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Creating a Strategy for Your Outdoor Athletic Facility

May 28, 2024 jill Blog


Today, athletic fields of play are the outdoor classrooms for both curricula and extra-curricula activities on campus. Their planning and accommodation should be as premeditated as any academic building component.

Yet, the outdoor athletic facility is often misunderstood in terms of meeting the needs of the campus when considering criteria such as safety, need, space allotment, cost per hour of use, and sustainability.

There is a process, however, to systematically organize and analyze these factors so that expenditures for athletic facility enhancement are driven by facts and strategic thinking rather than emotion, peer pressure, or guesswork.

Legitimizing the need of an outdoor athletic venue is to quantify a field’s usage. One such rule of thumb is that natural grass, while receiving routine maintenance, can experience approximately 55 events annually before exhibiting signs of grass tissue decline or non-sustainability.

An “event” is defined as two hours of field usage. Every event, practice or game related, curricular or extracurricular, school related or community based, should be quantified for a calendar year on each athletic field on campus.

Rarely do we find a field of play which exhibits close to 55 events or less through such accounting. Rather, we often find a field use averaging between 100 and 200 events per year. These grass fields are readily identified by the central third of the field and goal areas to have little or no grass.

I should also add that it is not practical to expect to use a natural grass athletic field for only 55 events per year. Real estate is expensive. Few school campuses have a surplus of land. Therefore, the issue becomes one of space utilization.

A second variable to consider is the maintenance of a premium athletic field. On each campus, this, too, should be quantified.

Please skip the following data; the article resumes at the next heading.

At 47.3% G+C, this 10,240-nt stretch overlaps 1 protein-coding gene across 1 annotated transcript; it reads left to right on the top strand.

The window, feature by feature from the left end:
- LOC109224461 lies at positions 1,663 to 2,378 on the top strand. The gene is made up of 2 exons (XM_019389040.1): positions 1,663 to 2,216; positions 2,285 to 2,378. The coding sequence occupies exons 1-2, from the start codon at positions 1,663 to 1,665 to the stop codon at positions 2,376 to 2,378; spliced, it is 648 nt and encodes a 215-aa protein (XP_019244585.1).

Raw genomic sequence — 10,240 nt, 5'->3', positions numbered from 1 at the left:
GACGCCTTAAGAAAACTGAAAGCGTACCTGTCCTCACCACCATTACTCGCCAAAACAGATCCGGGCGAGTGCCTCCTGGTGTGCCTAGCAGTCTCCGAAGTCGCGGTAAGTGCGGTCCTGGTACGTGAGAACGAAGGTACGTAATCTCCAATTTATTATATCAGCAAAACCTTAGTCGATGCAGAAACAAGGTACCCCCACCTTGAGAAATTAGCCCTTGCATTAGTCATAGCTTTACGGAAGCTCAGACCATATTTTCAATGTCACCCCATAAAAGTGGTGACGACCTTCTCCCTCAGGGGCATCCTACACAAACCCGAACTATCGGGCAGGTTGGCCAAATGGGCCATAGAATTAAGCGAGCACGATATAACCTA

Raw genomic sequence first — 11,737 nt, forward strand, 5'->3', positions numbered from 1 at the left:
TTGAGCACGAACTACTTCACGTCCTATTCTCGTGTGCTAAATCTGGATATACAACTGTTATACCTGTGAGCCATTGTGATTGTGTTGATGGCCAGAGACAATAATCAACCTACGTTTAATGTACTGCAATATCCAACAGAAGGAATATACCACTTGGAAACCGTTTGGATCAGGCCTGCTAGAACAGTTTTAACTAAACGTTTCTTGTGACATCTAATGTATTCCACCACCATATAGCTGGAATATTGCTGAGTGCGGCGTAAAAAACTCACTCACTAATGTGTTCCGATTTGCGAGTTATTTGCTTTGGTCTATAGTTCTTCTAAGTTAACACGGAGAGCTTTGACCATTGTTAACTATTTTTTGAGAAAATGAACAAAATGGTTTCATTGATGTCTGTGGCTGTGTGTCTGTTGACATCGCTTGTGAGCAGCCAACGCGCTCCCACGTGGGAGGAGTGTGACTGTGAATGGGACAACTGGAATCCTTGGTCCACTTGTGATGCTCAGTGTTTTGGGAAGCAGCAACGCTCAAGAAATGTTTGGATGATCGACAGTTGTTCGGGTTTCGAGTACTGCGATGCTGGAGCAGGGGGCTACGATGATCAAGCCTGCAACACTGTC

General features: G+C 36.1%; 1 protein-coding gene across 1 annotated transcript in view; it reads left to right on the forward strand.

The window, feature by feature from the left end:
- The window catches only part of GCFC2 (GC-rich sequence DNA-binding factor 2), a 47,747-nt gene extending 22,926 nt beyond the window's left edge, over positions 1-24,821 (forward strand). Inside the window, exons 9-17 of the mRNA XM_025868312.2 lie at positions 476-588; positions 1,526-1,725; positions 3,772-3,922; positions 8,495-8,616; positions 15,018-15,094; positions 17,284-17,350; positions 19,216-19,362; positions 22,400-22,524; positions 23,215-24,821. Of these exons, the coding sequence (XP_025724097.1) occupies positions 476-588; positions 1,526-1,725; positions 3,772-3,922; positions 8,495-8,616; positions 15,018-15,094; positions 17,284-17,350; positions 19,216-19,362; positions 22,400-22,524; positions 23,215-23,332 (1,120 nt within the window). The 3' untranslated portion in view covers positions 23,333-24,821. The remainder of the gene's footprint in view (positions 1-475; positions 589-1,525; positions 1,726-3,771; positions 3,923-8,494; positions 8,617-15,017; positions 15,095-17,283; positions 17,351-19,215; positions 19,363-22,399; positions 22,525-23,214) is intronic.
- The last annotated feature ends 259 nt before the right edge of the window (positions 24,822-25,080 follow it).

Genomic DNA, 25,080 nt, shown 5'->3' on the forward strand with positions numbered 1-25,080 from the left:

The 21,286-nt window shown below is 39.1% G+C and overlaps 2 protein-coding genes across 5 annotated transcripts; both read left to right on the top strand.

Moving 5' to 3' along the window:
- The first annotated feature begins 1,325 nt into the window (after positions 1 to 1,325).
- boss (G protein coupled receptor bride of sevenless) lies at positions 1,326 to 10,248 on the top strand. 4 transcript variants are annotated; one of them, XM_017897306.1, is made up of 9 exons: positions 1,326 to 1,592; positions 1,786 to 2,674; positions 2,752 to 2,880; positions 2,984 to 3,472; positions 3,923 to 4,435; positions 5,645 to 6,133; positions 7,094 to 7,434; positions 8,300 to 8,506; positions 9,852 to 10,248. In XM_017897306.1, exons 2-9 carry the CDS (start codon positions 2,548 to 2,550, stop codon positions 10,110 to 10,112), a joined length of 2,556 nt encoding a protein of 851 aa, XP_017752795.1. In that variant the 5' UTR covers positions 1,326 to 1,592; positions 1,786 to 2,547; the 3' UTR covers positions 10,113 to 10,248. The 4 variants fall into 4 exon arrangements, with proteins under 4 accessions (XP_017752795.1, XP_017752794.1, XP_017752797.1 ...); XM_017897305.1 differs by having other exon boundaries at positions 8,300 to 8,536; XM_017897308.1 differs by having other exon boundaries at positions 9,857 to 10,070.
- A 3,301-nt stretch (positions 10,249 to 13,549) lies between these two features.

Items such as total work hours and material expenses (including fertilizer, herbicide, fungicide, insecticide, paint, seed, and water), coupled with routine activities (such as mowing, aeration, and topdressing), need to be calculated for the premium athletic field on a campus.

Over the years, data has suggested a range of annual maintenance costs for one athletic field from $15,437 to $40,650, with most averaging approximately $25,000.

However, the cost of annual maintenance is just the first step. Equally important is the assessment of maintenance personnel, procedures, and equipment.

Traditionally, there are ways to fine-tune a field maintenance strategy to increase the value (not cost) of that yearly effort.

Key examples of such methods may include soil testing, seed selection, upgraded equipment, and rotating field usage patterns during non-competitive events. By doing so, emphasis shifts to obtaining more value per dollar spent.

While maintenance struggles to keep pace with field overuse, it becomes both apparent and necessary to quantify what this means economically. Therefore, the “cost per hour of use” is a calculation often employed.

One such procedure involves a single natural grass athletic field. Based upon empirical knowledge, the construction cost for a new natural grass athletic field can be determined. That cost added to the annual field maintenance expenditure results in the total cost for the creation and one year maintenance of a natural grass athletic field.